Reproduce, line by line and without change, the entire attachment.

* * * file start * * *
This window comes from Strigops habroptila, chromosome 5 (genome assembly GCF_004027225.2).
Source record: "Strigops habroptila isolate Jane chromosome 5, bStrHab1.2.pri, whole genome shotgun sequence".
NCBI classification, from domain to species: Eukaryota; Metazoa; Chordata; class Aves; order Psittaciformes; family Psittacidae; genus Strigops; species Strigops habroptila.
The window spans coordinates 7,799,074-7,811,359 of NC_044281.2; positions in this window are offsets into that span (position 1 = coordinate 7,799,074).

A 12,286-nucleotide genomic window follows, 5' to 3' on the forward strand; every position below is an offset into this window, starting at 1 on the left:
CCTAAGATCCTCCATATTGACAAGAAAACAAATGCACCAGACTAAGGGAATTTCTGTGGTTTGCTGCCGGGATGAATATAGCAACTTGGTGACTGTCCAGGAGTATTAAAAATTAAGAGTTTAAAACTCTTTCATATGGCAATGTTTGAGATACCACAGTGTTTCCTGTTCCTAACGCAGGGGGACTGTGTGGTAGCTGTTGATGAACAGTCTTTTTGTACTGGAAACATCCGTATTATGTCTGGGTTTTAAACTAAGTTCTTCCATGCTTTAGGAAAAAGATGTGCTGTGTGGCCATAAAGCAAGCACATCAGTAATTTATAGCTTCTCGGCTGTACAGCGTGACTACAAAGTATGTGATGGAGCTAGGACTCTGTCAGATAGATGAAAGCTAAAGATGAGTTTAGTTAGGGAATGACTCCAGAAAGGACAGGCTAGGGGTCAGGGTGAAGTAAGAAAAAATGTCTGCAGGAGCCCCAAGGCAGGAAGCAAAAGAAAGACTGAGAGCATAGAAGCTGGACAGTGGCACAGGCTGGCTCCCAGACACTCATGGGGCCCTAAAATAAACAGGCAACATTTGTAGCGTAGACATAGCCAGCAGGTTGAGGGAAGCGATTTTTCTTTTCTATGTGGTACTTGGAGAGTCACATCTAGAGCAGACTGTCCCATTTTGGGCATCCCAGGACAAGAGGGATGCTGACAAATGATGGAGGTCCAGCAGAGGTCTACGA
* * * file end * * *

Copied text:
This window comes from Strigops habroptila, chromosome 5 (genome assembly GCF_004027225.2).
Source record: "Strigops habroptila isolate Jane chromosome 5, bStrHab1.2.pri, whole genome shotgun sequence".
NCBI classification, from domain to species: Eukaryota; Metazoa; Chordata; class Aves; order Psittaciformes; family Psittacidae; genus Strigops; species Strigops habroptila.
The window spans coordinates 7,799,074-7,811,359 of NC_044281.2; positions in this window are offsets into that span (position 1 = coordinate 7,799,074).

A 12,286-nucleotide genomic window follows, 5' to 3' on the forward strand; every position below is an offset into this window, starting at 1 on the left:
CCTAAGATCCTCCATATTGACAAGAAAACAAATGCACCAGACTAAGGGAATTTCTGTGGTTTGCTGCCGGGATGAATATAGCAACTTGGTGACTGTCCAGGAGTATTAAAAATTAAGAGTTTAAAACTCTTTCATATGGCAATGTTTGAGATACCACAGTGTTTCCTGTTCCTAACGCAGGGGGACTGTGTGGTAGCTGTTGATGAACAGTCTTTTTGTACTGGAAACATCCGTATTATGTCTGGGTTTTAAACTAAGTTCTTCCATGCTTTAGGAAAAAGATGTGCTGTGTGGCCATAAAGCAAGCACATCAGTAATTTATAGCTTCTCGGCTGTACAGCGTGACTACAAAGTATGTGATGGAGCTAGGACTCTGTCAGATAGATGAAAGCTAAAGATGAGTTTAGTTAGGGAATGACTCCAGAAAGGACAGGCTAGGGGTCAGGGTGAAGTAAGAAAAAATGTCTGCAGGAGCCCCAAGGCAGGAAGCAAAAGAAAGACTGAGAGCATAGAAGCTGGACAGTGGCACAGGCTGGCTCCCAGACACTCATGGGGCCCTAAAATAAACAGGCAACATTTGTAGCGTAGACATAGCCAGCAGGTTGAGGGAAGCGATTTTTCTTTTCTATGTGGTACTTGGAGAGTCACATCTAGAGCAGACTGTCCCATTTTGGGCATCCCAGGACAAGAGGGATGCTGACAAATGATGGAGGTCCAGCAGAGGTCTACGA